Carmel Valley board requests community involvement in proposed Costco

Costco
Community members gather outside the district office on Oct. 15 to protest the potential lease of a parcel of district land to Costco.
(Emily Sorensen)

The Carmel Valley Community Planning Board approved sending a letter to the Poway Unified School District (PUSD) board in support of the efforts of the nonprofit Protect Our Community Now—the community group wants more involvement in Poway Unified’s proposed lease of district-owned property in Santaluz to Costco.

Costco plans to develop the site as an urban village center with the Costco store, retail, restaurants and a residential housing element. The 27-acre property, located at the northeast corner of Camino del Sur and Carmel Valley Road, was at one time proposed to be a middle school for the district.

Protect Our Community Now has expressed concerns and “outrage” about the district’s lack of transparency and the public process surrounding the plan.

“We were all shocked when we found out,” said Gianni Nguyen, a member of Protect Our Community Now, a grassroots group of nearly 2,000 local residents. “The community was shut out of the process.”

On Oct. 28, the group announced they have filed a lawsuit against the school district, alleging that the district failed to comply with the legal requirements to dispose of school property and excluded the community from meaningful public input on the other proposals received. The group is being represented by the law firm Procopio.

“This is not about opposition to a specific project, it’s all about a failure to adhere to required process and transparency,” said John Lemmo, an attorney with Procopio in a release. “School districts have an obligation to garner community interest if they want to declare school land unneeded ‘surplus’ and change its use. PUSD not only ignored the process, they appear to have actively subverted it.”

Poway Unified declared the property surplus back in 2012, determining there was not sufficient need for a middle school at that site. In 2019, the district began exploring potential alternative uses for the site and issued a request for proposals. In addition to Costco, they received two other proposals from Brookfield Residential and Cambridge School.

At the Sept. 10 school board meeting, the board determined Costco’s proposal to be the “most beneficial,” as it creates an income stream and allows the district to retain ownership of the property. The final option agreement—a near $50 million acquisition price— and 40- to 60-year ground lease are expected to come back to the school board for approval on Nov. 12.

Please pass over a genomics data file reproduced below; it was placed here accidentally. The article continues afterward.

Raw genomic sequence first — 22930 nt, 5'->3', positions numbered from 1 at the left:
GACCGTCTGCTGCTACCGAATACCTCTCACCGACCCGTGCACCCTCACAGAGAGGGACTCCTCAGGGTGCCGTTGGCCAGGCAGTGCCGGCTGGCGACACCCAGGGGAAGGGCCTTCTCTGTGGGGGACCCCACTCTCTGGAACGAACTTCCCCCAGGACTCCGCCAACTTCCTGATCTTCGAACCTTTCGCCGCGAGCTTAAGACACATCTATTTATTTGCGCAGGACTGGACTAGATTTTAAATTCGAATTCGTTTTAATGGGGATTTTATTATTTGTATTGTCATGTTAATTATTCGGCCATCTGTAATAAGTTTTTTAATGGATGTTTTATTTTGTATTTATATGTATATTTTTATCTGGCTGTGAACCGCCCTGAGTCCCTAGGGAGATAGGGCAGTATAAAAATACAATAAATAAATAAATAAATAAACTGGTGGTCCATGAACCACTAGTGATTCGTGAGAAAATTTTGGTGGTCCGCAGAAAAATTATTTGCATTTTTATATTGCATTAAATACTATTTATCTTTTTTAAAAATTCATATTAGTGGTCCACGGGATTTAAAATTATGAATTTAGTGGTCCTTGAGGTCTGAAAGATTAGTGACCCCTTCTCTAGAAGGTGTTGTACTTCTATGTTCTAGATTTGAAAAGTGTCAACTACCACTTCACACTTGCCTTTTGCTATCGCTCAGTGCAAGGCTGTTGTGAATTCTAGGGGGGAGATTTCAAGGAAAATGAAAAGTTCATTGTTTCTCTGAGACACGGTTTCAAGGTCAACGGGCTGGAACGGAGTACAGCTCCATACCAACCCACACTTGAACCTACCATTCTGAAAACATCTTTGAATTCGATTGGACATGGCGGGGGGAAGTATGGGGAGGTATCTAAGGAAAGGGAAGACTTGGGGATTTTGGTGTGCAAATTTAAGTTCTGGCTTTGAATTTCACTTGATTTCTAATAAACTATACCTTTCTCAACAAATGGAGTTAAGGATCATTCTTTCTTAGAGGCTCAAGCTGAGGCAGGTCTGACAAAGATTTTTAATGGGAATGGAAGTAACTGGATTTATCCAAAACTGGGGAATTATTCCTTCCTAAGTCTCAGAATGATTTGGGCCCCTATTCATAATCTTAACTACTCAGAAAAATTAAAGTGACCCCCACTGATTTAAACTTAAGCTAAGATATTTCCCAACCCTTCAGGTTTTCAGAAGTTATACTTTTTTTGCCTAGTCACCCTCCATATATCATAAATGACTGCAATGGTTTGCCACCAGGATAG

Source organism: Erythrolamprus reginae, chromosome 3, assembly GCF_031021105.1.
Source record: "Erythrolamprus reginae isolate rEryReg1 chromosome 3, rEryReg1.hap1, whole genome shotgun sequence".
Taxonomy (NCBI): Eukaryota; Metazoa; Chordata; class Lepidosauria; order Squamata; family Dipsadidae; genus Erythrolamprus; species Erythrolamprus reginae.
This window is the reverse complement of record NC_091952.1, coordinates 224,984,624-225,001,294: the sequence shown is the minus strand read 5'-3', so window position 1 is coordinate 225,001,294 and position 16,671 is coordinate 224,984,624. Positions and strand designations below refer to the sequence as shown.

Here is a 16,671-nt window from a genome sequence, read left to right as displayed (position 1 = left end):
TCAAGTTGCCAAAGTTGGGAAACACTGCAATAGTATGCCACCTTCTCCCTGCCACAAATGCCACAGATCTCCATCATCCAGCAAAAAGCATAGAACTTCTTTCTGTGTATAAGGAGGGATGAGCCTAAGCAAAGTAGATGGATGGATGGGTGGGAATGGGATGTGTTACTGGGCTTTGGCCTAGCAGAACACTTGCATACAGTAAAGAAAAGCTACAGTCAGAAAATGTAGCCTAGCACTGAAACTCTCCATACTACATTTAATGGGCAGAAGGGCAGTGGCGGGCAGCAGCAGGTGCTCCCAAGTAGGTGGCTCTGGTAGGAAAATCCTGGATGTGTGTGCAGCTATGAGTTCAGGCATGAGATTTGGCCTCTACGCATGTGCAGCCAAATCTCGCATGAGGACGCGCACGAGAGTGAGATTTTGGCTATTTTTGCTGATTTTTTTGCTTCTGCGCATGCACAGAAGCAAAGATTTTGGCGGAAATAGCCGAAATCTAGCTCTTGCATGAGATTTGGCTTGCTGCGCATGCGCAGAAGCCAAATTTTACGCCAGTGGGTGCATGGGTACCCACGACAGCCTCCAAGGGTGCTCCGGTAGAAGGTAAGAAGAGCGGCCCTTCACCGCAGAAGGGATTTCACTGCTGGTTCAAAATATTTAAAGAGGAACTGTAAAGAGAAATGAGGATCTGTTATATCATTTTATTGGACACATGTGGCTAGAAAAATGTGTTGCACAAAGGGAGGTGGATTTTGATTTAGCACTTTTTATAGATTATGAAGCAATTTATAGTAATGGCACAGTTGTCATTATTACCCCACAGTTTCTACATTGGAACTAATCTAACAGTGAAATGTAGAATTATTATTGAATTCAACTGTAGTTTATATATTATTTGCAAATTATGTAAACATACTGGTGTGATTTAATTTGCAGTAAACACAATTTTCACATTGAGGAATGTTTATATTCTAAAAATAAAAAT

Community members have spoken out at the last two school board meetings and Protect Our Community Now held a rally in front of the district’s office on Oct. 16. The group feels their voices are being ignored.

“They do not seem to care about the community’s feedback that they are receiving,” said Protect Our Community Now member Jessica Vogelsang. “For us, this isn’t about the project, it’s all about the process. Our issue right now isn’t with Costco, it’s with the district.”

Vogelsang said the process has been flawed and has not allowed for meaningful involvement from the community on issues such as the impact of placing multiple commercial buildings in the middle of a residential neighborhood. The group would like to encourage the board to stop the process and instead partner with the community to determine the best use of land for both the school district and the community.

Planning board members shared the group’s concerns about the property’s location adjacent to Black Mountain Open Space Park and a heavily-used bike corridor, as well as the potential impacts of having a proposed regional use so close to homes in Pacific Highlands Ranch.

“On one hand it would be nice to have a Costco closer but it is definitely going to impact PHR,” said board member Allen Kashani.

The district said if the lease is approved, the developer Costco will likely spend several years engaging with the community and the city. There will be opportunities for public input as the project goes through the California Environmental Quality Act (CEQA) process and public hearing process with the city for the required zoning change.

Currently the property is zoned agriculture residential and any proposed zone change is subject to Prop A. Prop A, which passed in 1985, states that any development on agriculturally-zoned land is to be very low density housing, open space or agricultural use. Any more intense development must go to a city-wide vote.

Costco anticipates a several years-long process with a potential vote in November 2022. Should the electorate vote against the zoning change, the land would go back to PUSD.


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